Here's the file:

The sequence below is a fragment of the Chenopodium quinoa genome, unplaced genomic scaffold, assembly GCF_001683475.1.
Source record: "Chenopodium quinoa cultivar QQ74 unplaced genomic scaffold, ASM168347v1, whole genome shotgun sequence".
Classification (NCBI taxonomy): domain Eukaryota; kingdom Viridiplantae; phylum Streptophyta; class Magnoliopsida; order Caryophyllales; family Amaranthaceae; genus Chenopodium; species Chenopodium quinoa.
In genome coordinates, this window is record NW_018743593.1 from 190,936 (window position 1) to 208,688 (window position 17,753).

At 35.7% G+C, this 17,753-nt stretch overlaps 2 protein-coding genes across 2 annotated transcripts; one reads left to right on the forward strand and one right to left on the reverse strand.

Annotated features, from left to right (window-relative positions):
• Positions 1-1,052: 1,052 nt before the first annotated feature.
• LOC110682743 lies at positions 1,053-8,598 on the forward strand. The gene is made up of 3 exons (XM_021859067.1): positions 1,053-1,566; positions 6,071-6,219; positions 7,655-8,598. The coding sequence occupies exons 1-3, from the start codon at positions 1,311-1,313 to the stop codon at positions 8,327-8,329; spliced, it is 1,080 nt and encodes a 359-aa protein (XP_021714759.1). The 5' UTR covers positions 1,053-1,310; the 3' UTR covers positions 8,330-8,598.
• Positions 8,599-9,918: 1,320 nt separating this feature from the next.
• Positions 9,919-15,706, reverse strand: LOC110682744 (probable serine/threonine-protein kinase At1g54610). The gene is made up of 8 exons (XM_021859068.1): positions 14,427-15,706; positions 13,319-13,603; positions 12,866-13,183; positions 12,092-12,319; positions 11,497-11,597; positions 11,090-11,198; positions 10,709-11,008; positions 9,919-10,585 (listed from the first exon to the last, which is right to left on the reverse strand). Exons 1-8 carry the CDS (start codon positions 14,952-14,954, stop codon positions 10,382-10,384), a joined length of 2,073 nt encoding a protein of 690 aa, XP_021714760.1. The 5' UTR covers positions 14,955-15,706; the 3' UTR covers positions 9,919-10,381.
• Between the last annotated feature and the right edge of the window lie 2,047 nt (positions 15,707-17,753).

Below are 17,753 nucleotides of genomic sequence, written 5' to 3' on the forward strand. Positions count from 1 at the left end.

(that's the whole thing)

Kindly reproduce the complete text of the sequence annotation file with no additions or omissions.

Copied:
The sequence below is a fragment of the Chenopodium quinoa genome, unplaced genomic scaffold, assembly GCF_001683475.1.
Source record: "Chenopodium quinoa cultivar QQ74 unplaced genomic scaffold, ASM168347v1, whole genome shotgun sequence".
Classification (NCBI taxonomy): domain Eukaryota; kingdom Viridiplantae; phylum Streptophyta; class Magnoliopsida; order Caryophyllales; family Amaranthaceae; genus Chenopodium; species Chenopodium quinoa.
In genome coordinates, this window is record NW_018743593.1 from 190,936 (window position 1) to 208,688 (window position 17,753).

At 35.7% G+C, this 17,753-nt stretch overlaps 2 protein-coding genes across 2 annotated transcripts; one reads left to right on the forward strand and one right to left on the reverse strand.

Annotated features, from left to right (window-relative positions):
• Positions 1-1,052: 1,052 nt before the first annotated feature.
• LOC110682743 lies at positions 1,053-8,598 on the forward strand. The gene is made up of 3 exons (XM_021859067.1): positions 1,053-1,566; positions 6,071-6,219; positions 7,655-8,598. The coding sequence occupies exons 1-3, from the start codon at positions 1,311-1,313 to the stop codon at positions 8,327-8,329; spliced, it is 1,080 nt and encodes a 359-aa protein (XP_021714759.1). The 5' UTR covers positions 1,053-1,310; the 3' UTR covers positions 8,330-8,598.
• Positions 8,599-9,918: 1,320 nt separating this feature from the next.
• Positions 9,919-15,706, reverse strand: LOC110682744 (probable serine/threonine-protein kinase At1g54610). The gene is made up of 8 exons (XM_021859068.1): positions 14,427-15,706; positions 13,319-13,603; positions 12,866-13,183; positions 12,092-12,319; positions 11,497-11,597; positions 11,090-11,198; positions 10,709-11,008; positions 9,919-10,585 (listed from the first exon to the last, which is right to left on the reverse strand). Exons 1-8 carry the CDS (start codon positions 14,952-14,954, stop codon positions 10,382-10,384), a joined length of 2,073 nt encoding a protein of 690 aa, XP_021714760.1. The 5' UTR covers positions 14,955-15,706; the 3' UTR covers positions 9,919-10,381.
• Between the last annotated feature and the right edge of the window lie 2,047 nt (positions 15,707-17,753).

Below are 17,753 nucleotides of genomic sequence, written 5' to 3' on the forward strand. Positions count from 1 at the left end.